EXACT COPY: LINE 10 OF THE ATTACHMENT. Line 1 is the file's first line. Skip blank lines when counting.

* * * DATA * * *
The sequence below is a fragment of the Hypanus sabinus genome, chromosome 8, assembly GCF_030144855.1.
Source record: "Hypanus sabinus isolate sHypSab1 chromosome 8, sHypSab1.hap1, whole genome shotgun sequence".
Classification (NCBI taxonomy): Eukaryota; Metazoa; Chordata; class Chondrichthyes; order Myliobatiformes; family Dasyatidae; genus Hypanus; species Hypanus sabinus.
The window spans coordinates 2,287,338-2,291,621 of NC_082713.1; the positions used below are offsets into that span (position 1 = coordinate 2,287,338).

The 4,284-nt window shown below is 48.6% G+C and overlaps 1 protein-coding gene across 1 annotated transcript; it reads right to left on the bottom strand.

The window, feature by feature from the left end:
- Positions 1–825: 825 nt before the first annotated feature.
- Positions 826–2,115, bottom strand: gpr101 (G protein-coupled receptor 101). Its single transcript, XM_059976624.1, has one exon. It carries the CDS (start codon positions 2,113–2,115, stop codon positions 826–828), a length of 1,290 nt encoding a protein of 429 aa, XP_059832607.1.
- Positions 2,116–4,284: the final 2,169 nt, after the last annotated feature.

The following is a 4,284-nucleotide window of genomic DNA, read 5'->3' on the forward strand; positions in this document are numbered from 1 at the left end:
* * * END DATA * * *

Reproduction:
The following is a 4,284-nucleotide window of genomic DNA, read 5'->3' on the forward strand; positions in this document are numbered from 1 at the left end: